featured photo
The Kitchen
Brought to you by
Body Wrappers;
New York Flash Review Sponsor
the New York manufacturer of fine dance apparel for women and girls. Click here to see a sample of our products and a list of web sites for purchasing.
With Body Wrappers it's always
performance at its best.

Go back to Flash Reviews
Go Home

Flash Review 1, 8-14: Ladies 'r' Us
Running Out with Eva Dean Dance

By Gus Solomons jr
Copyright 2003 Gus Solomons jr

NEW YORK -- One of the many dance attractions at this year's New York International Fringe Festival, Brooklyn-based Eva Dean Dance wants hard to be liked. Seen this past Tuesday night at Washington Square United Methodist Church, Dean herself dances with the verve of a college dance teacher, breathily setting an example for her colleagues. Her nine women dancers are accomplished and emotively more restrained than their leader in four cordial dances, three touted as world premieres, although at least two of the three are re-workings of earlier pieces.

Dean makes pretty patterns in space, often using lilting runs and breathy galloping turns. Dancers are attired in Jean Hill's attractive, usually matching costumes. Whether there's overt emotional content, as in the 1991"Welcome Back," or simply lyrical patterning, as in "Moon Garden," the dances are delicate in texture, reflecting a decidedly female sensibility; needlepoint comes to mind.

In the former dance, the strongest of the evening, four schoolgirls, Cassie May, Brooke Welty, Rachel Frank, and Mandy Sau-Yi Chan, in gray uniforms with red neck bows taunt a fifth, Jessica Calhoun, whose kerchief is blue: uh-oh, an oddball. A sixth girl, Laura Nash, comes to her rescue and reconciles her with the group -- all but one mean holdout, Frank.

The latter piece, set to an excerpt from the Asian-sounding "Lonesome" by the Alloy Orchestra, is an etude, in which five women wearing sheer, midnight-blue pantaloons walk serenely, tossing softball-size balls into the air and catching them, or swaddling transparent yellow balloons with their forearms and rolling them along their limbs. The piece remains an exercise: pretty motifs in search of an expressive statement that would transform it into a dance.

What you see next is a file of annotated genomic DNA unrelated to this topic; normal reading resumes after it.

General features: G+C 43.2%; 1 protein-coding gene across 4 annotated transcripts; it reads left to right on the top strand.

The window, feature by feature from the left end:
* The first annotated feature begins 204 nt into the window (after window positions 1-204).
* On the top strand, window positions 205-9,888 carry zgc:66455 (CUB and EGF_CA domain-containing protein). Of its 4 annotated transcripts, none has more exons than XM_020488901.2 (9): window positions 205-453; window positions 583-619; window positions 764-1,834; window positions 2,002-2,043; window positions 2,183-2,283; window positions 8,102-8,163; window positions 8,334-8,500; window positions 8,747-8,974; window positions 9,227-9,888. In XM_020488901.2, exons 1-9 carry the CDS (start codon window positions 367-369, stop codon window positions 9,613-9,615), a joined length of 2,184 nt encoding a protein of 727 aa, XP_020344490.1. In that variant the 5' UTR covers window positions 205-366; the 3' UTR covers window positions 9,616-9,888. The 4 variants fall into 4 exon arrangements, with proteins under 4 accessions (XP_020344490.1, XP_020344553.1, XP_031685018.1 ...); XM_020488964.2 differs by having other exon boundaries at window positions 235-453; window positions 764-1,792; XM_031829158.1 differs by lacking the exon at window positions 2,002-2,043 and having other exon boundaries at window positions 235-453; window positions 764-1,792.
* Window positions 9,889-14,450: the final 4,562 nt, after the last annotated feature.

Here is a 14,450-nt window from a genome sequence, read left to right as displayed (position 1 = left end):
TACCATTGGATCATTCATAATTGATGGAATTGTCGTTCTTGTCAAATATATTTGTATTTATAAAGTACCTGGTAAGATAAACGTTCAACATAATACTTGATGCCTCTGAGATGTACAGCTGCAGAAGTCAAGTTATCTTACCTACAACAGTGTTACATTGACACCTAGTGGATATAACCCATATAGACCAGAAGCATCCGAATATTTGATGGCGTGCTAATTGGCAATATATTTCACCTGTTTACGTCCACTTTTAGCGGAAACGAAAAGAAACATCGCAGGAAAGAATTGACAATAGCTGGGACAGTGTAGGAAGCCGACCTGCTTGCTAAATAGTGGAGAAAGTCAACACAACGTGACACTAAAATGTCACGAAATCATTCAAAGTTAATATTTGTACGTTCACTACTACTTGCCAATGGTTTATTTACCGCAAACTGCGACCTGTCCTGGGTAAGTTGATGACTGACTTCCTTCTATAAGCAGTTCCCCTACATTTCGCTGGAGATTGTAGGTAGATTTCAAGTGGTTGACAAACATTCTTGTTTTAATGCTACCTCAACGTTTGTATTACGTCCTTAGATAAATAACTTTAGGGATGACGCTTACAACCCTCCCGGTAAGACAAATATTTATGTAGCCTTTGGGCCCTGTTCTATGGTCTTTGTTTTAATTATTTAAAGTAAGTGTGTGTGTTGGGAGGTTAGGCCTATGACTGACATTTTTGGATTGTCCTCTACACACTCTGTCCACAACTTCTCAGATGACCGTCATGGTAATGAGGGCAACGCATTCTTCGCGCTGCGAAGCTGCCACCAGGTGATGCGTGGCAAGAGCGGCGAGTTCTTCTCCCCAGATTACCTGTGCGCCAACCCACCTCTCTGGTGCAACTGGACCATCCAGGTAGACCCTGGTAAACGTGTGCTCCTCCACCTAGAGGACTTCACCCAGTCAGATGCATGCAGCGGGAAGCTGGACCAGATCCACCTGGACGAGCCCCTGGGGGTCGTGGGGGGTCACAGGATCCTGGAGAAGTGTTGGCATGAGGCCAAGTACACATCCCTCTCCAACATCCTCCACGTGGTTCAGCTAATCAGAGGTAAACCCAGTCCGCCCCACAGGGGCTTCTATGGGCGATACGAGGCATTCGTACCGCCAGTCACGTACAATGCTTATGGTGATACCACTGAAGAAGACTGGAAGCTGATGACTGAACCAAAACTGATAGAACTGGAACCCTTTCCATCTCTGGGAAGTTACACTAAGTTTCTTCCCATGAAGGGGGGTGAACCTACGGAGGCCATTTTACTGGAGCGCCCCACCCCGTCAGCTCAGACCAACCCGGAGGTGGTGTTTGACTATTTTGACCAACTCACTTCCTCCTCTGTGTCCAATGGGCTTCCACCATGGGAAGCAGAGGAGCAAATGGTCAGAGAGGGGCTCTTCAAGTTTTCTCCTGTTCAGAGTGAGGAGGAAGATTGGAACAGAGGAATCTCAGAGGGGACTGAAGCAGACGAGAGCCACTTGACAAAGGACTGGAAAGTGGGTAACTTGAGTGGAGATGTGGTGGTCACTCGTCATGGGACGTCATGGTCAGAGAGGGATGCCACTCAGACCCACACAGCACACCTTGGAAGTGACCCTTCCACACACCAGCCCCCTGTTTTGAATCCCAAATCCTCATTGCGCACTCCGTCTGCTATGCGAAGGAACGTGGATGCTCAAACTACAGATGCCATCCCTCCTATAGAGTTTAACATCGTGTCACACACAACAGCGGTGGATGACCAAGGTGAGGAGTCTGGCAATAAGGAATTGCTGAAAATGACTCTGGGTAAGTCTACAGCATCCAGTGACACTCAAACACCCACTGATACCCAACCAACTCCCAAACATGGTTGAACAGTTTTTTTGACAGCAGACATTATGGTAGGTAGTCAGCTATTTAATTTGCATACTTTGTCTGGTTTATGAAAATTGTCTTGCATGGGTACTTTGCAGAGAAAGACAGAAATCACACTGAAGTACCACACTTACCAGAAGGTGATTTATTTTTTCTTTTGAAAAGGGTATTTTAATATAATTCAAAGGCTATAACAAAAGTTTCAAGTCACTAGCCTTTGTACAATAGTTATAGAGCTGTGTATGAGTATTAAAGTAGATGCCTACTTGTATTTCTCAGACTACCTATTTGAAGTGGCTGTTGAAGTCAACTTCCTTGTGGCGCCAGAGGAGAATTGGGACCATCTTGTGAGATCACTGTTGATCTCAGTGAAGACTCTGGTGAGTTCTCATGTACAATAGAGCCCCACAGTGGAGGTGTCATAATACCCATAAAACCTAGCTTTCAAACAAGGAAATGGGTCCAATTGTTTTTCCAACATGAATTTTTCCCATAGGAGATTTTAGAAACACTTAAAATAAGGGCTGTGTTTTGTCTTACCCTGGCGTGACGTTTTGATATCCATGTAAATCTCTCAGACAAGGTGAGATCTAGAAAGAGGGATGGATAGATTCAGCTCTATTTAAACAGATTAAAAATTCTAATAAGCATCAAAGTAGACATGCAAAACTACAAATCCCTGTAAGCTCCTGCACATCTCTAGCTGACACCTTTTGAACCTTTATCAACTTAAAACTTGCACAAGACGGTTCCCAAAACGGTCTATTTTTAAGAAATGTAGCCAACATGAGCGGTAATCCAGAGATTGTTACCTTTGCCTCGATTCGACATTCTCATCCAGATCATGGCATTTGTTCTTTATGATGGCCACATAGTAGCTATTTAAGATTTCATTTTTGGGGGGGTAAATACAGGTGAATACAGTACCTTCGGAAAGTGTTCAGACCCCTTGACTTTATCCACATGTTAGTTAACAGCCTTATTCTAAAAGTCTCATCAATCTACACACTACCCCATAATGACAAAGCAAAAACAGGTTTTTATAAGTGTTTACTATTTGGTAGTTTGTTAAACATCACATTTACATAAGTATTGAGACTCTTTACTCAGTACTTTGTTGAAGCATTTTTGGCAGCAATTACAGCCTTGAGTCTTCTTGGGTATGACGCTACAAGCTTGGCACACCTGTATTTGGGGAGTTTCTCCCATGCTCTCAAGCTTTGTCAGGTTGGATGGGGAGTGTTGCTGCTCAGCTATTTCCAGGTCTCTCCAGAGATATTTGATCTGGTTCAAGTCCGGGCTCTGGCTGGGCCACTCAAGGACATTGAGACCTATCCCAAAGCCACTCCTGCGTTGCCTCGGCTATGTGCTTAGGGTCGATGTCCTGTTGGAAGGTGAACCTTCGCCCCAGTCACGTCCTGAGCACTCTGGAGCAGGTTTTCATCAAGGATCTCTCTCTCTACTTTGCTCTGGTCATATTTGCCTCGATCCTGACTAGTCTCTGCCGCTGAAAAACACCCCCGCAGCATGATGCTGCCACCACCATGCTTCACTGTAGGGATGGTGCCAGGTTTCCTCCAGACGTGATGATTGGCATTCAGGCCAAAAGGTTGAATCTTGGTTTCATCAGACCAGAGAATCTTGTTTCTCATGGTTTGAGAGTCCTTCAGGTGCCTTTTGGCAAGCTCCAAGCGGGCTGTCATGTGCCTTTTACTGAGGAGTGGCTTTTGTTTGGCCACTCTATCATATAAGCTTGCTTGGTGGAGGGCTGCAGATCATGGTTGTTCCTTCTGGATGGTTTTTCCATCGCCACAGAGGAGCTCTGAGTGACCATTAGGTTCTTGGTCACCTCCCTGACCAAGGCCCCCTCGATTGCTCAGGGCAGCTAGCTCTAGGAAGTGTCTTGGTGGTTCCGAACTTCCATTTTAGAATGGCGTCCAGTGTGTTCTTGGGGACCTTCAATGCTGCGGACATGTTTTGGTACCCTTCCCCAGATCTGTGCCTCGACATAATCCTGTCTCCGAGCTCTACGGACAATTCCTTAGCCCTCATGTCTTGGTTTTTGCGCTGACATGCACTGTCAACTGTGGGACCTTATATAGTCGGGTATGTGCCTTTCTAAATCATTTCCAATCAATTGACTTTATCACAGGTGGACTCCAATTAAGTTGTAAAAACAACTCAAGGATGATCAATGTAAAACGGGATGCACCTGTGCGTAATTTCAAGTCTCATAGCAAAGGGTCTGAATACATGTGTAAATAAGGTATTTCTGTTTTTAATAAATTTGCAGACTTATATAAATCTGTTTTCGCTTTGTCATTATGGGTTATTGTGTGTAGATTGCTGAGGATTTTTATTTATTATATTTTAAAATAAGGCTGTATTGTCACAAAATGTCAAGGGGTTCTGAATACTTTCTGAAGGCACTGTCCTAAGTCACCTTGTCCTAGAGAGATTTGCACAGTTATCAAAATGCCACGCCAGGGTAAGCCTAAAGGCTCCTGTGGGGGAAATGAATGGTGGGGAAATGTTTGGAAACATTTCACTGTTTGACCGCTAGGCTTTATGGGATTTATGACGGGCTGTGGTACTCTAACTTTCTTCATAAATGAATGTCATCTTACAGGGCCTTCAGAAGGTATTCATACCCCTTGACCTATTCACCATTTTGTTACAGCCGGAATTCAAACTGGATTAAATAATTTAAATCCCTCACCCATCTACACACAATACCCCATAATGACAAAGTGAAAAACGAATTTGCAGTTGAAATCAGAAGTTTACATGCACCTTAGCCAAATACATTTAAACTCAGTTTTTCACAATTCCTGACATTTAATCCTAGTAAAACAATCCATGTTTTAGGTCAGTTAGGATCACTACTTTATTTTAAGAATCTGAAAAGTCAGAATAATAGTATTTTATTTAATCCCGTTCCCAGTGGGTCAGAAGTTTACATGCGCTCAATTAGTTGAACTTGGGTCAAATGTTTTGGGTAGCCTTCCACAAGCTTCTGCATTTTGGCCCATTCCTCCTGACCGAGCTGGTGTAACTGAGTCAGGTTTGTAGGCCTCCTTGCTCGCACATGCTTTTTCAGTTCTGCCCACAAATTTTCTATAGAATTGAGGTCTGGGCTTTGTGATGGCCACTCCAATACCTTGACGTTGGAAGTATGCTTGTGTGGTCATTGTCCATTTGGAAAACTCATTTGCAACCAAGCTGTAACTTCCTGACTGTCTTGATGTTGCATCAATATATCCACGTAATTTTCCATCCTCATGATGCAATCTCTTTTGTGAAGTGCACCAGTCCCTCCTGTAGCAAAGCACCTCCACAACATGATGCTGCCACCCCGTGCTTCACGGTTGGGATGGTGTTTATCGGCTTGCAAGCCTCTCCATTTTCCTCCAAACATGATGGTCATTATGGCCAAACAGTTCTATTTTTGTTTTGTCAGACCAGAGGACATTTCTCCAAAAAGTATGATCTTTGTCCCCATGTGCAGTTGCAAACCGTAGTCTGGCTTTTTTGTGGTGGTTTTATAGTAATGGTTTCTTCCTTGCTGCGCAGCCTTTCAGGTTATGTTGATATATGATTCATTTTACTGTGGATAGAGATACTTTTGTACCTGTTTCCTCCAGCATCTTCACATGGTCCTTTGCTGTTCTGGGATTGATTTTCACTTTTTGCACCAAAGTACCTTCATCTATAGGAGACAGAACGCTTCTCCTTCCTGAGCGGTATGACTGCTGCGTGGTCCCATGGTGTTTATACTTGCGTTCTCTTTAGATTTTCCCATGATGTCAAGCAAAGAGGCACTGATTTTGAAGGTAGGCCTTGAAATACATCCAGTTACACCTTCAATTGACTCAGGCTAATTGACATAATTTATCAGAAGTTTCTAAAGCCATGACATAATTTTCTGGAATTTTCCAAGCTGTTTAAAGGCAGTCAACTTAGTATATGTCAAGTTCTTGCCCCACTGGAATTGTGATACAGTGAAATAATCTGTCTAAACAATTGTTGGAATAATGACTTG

"Away From One's Front" is self-descriptive. Four dancers run backward, trying not to collide -- ninety percent of the choreography. It's harder than you think, as one unmitigated collision and spill illustrate. But Dean runs out of new ways to develop her concept before the dance's fifteen minutes are up. Endlessly looping electric music of New Age persuasion by Pressure Drop and Sven Van Hees becomes more soporific than hypnotic.

Throughout the program, Zoe Klein's lighting does a lot with minimal equipment in the voluminous church sanctuary, and stage manager Adam Glick hits all his cues smartly.

The big finish, "Booted," begins with Nash and Calhoun, in glitzy prom gowns and combat boots, flirtatiously beating out a simple toe-heel-heel-stamp rhythm. They're joined by five other characters similarly dressed: one sulky, one sassy, one bored, one dizzy, one perky. Then Chan and Frank in pedal-pushers, white aprons, and high heels fling fancy pumps at the septet. The women stomp around, holding shoes to their ears like Agent Smart listening to shoe phones.

Calhoun croons "High Heel Blues." Lyrics by Patricia Cathcart Andress slaughter meter as they comment on the folly of wearing that footwear. Couples duel with stilettos; one woman even commits suicide, stabbing a heel into her own gut. Potentially funny ideas are rendered with sorority-house silliness and stretched to aggravating length. But don't take my word for it; see for yourself, when "Booted" repeats this Saturday and next Wednesday.

Go back to Flash Reviews
Go Home